This clinical question comes from Dr Tim (KI Docs).
He got talking to some specialist O&G and Anaesthesia docs about the timing of prophylactic ABs for LUSCS. Doesn’t ssound too controversial – but it is one of those ‘memes’ of medicine that persist even well after the evidence is in and accounted for with clear benefits demonstrated.
When do you squirt in your IV ABs if you are doing an anaesthetic for LUSCS?
- The classic teaching is: after the umbilical cord has been clamped
- The new way of thinking – ideally give them 30 – 60 mins prior to the skin incision.
So when I was training in Anaesthesia I was taught to give them after clamping. I don’t even remember asking “why?” – I just did it. We would give them, then announce over the drapes we had done it – and the Obs doc would say thankyou and we would go back to small talk with the new mum. Everybody happy…. well maybe not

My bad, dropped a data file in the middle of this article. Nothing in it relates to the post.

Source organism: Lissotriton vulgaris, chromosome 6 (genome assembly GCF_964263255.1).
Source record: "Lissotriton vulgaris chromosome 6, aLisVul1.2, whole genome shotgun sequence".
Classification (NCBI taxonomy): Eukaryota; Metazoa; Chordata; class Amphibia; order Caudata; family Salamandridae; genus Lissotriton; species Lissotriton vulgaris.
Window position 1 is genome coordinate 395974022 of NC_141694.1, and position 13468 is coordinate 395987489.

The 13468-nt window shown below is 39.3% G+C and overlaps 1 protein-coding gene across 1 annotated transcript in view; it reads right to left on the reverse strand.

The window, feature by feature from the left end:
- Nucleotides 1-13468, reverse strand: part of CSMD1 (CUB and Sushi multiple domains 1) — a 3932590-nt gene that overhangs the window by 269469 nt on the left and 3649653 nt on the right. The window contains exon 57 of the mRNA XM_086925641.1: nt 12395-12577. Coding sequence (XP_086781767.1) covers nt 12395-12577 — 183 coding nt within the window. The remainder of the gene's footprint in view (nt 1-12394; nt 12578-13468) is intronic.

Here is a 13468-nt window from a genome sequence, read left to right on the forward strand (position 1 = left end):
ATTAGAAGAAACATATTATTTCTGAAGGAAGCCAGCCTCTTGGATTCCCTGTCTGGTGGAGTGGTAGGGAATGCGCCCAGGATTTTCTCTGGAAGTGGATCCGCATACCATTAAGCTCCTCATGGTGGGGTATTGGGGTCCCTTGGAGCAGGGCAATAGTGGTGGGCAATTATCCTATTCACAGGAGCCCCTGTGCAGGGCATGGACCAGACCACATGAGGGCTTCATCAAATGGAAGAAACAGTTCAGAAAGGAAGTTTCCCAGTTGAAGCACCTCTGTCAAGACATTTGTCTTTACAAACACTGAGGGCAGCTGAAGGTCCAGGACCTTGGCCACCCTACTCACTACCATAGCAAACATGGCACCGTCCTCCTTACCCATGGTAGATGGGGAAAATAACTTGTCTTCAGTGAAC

In 2007 Sullivan
et al from South Carolina did this RCT which was pretty neat, comparing the two regimes for ABs – they found a decrease in the rate of infections, especially endometritis in the early AB group. The kids all did the same – no change in neonatal outcomes or the need for a sepsis screen.
I changed my practice a few years back when I did a refresher block in Anaesthesia in the big tertiary centre for Anaesthetics – basically i just changed because it seemed to be the done thing there – nobody said “hey, we’ve got evidence for this”. This is how a lot of us ‘head down – bum up’ doctors get out info, no time to look around – just keep doing what we do until someboby tells us different.
Have you got any other memes / myths that need busting? Let me know